The report will inform new rules for immigration once the UK leaves the union and free movement of people ends.
Home Secretary Amber Rudd will commission official experts on a Migration Advisory Committee to carry out a detailed analysis of the role of EU nationals in the UK economy and society.
The in-depth study will focus on patterns of migration from Europe, considering factors including regional distribution, skill levels and seasonal workers.
Advisers will be tasked with examining issues such as the economic and social costs and benefits of EU migration, and the potential impact of any fall in arrivals from the bloc.
The committee will be asked to report back by September next year - seven months before the scheduled date for Britain’s formal departure in March 2019.
However, Rudd does not appear to have made her cabinet colleagues aware of her request.
BBC political correspondent Norman Smith said Foreign Secretary Boris Johnson was not aware of the report into EU migration.
The committee will be invited to produce interim reports before giving its final findings, as officials attempt to draw up a regime that incorporates an end to free movement while ensuring any fall in overseas labour does not damage the economy.
Writing to Professor Alan Manning, chairman of the committee, the Home Secretary will say that under a future system “we will be able to apply different immigration rules and requirements according to the UK’s economic and social needs”.
He will be asked to examine:
- The current patterns of European Economic Area (EEA) migration, including which sectors are most reliant on EU labour;
- The economic and social costs and benefits of EU migration to the UK economy;
- The potential impact of a reduction in EU migration and the ways in which both business and the Government could adjust to this change;
- The current impact of immigration, from both EU and non-EU countries, on the competitiveness of UK industry and skills and training;
- Whether there is any evidence that the availability of unskilled labour has led to low UK investment in certain sectors;
- If there are advantages to focusing migrant labour on high-skilled jobs.
Brandon Lewis, minister for immigration, told BBC Radio 4′s Today programme that the government’s “long-term aim” to reduce migration to the tens of thousands each year remains in place.
“We want to make sure we’re getting that down to sustainable levels that we do believe is in the tens of thousands,” he said. “We want to work with business so that we develop our immigration policy to support and develop our economy.”
Lewis said free movement of labour ends in March 2019. “It’s a simple matter of fact,” he said. Lewis dodged questions about why it had taken so long to commission the report.
We want to work with business so that we develop our immigration policy Brandon Lewis, minister for immigration
Josh Hardie, deputy director-general of business organisation the CBI, welcomed the move as a “sensible first step”, saying the review will be “vital” to address longer-term questions.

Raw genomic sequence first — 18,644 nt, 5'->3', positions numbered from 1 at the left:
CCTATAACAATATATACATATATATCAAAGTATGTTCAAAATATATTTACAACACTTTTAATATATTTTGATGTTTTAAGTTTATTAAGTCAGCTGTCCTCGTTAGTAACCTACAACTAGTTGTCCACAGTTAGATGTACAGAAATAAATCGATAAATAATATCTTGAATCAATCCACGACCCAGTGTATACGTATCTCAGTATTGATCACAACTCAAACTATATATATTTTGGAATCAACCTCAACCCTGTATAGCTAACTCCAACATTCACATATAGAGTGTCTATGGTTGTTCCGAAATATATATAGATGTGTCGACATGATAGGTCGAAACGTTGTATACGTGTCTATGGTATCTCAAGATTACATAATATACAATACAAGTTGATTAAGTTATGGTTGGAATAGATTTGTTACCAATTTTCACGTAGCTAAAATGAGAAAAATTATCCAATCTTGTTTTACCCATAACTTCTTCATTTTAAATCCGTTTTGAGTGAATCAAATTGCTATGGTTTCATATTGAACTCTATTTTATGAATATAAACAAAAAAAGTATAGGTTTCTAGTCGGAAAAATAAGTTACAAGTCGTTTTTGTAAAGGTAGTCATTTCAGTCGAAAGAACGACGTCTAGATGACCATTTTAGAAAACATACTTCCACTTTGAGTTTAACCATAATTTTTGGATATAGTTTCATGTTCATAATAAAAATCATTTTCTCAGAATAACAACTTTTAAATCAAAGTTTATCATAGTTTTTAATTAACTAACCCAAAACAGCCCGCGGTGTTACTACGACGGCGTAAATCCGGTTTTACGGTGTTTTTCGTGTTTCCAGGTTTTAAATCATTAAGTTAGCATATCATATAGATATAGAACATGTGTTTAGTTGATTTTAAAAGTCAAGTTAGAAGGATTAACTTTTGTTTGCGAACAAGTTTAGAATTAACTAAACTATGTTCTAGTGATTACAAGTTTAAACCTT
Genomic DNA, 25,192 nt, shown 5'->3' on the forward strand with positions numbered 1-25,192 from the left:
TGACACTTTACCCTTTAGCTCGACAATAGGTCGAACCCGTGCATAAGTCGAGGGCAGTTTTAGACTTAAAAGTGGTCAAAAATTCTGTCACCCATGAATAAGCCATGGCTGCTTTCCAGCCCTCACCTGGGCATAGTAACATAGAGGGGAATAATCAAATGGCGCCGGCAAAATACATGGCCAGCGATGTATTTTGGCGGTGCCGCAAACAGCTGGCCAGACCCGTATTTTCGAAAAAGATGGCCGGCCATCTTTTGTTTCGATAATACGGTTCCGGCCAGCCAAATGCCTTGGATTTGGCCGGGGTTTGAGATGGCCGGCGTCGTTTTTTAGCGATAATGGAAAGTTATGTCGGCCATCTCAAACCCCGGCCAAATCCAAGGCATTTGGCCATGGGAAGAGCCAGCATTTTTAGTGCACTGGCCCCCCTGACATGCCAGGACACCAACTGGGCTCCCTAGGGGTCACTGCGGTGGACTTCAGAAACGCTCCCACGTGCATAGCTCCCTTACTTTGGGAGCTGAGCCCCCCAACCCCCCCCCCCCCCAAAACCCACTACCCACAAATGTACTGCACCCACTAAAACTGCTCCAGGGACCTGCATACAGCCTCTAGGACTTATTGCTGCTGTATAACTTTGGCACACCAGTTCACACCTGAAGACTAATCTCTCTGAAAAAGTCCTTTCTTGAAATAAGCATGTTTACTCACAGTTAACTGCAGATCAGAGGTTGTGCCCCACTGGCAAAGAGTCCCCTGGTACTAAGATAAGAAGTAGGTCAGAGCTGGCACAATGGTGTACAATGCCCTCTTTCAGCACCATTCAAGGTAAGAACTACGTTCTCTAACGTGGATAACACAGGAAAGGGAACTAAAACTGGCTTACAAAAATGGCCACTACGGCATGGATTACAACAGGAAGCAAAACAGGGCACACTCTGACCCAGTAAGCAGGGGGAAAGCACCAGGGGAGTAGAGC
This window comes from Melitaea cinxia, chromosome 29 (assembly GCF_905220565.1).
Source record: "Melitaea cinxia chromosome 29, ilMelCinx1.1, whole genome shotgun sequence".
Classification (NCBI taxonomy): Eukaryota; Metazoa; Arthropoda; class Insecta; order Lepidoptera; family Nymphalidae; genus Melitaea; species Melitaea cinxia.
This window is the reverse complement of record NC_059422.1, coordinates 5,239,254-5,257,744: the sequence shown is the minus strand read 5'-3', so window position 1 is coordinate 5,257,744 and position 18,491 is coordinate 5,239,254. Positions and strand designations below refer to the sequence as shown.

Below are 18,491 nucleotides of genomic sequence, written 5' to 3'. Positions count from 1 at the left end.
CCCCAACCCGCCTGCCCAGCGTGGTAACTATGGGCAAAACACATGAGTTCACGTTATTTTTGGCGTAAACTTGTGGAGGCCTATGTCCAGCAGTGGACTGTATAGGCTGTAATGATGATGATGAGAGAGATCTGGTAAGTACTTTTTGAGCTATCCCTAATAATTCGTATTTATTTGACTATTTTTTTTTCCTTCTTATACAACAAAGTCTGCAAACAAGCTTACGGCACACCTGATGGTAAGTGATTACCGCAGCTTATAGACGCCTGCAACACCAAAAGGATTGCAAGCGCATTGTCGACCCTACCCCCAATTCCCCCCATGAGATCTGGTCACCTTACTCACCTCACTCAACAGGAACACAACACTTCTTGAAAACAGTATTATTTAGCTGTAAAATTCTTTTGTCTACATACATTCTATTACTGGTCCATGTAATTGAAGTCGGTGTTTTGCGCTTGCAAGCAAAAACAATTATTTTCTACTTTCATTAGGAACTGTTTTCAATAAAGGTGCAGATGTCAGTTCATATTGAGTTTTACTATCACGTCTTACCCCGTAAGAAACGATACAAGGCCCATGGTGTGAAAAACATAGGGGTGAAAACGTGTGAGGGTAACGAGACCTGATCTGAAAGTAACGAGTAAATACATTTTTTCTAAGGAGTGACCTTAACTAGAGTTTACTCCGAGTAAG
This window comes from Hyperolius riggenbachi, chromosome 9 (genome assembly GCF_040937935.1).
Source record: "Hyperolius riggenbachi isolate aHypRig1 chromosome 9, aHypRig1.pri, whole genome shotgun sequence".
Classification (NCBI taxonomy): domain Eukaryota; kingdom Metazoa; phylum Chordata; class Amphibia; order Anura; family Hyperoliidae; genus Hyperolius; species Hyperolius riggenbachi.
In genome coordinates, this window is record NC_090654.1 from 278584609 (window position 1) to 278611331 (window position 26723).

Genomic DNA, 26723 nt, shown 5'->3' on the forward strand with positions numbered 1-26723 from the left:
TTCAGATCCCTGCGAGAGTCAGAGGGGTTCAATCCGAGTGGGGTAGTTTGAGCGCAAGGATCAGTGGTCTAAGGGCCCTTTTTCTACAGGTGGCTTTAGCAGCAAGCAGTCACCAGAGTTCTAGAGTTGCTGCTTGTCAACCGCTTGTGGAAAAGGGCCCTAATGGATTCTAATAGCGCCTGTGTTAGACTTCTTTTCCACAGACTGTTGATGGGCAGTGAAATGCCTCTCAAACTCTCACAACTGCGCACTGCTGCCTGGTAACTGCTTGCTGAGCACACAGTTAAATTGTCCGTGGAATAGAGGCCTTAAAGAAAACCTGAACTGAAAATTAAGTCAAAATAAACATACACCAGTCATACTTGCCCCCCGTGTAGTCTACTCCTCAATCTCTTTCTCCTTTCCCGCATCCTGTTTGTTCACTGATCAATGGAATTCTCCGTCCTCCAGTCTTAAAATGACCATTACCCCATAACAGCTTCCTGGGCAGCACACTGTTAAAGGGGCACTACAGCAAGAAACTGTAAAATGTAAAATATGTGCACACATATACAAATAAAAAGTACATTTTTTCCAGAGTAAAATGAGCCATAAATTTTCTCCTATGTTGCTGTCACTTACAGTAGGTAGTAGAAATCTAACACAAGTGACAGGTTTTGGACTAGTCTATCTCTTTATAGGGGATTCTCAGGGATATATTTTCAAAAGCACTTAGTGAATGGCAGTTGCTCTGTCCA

“Businesses urgently need to know what a new system will look like - during transition and afterwards,” he said.
But ministers faced questions over the gap between the referendum in June last year and the request to the MAC.
Liberal Democrat home affairs spokesman Sir Ed Davey said: “The Government needs to explain why this study wasn’t commissioned a year ago, directly after the referendum.
“The NHS, businesses and universities that depend on European citizens need answers now, not in another 14 months’ time.”
And it was a point not lost on the public.
Rudd described the study as a “major step in ensuring we create a system that works in the best interests of the country”, the Press Association reported.
She said: “Leaving the European Union gives us the opportunity to take control of immigration from the EU.
“We will ensure we continue to attract those who benefit us economically, socially and culturally.
“But, at the same time, our new immigration system will give us control of the volume of people coming here - giving the public confidence we are applying our own rules on who we want to come to the UK and helping us to bring down net migration to sustainable levels.”
Rudd will also underline the Government’s position that there will be an “implementation period” when the UK leaves so there is no “cliff edge” for employers or EU nationals in the country.
As well as the committee’s work, talks will be held across sectors including business, industry, trade unions and educational institutions in the coming months.
Official statistics show net long-term migration for EU citizens - the balance between arrivals and departures - was running at an estimated 133,000 last year, a fall of more than a quarter on 2015.
Overall international net migration, including from outside the EU, was also down at 248,000 in 2016, although the measure remains well above the Government’s target of below 100,000.
Lord Green of Deddington, chairman of Migration Watch UK, said: “This is a very welcome step.
“While the contribution of many EU migrants has clearly enriched the UK, recent polls have also highlighted how strongly the public feel about the need to control and reduce immigration.
“The committee’s guidance will be vital in helping to ensure that this is done in a sensible and practical way.”
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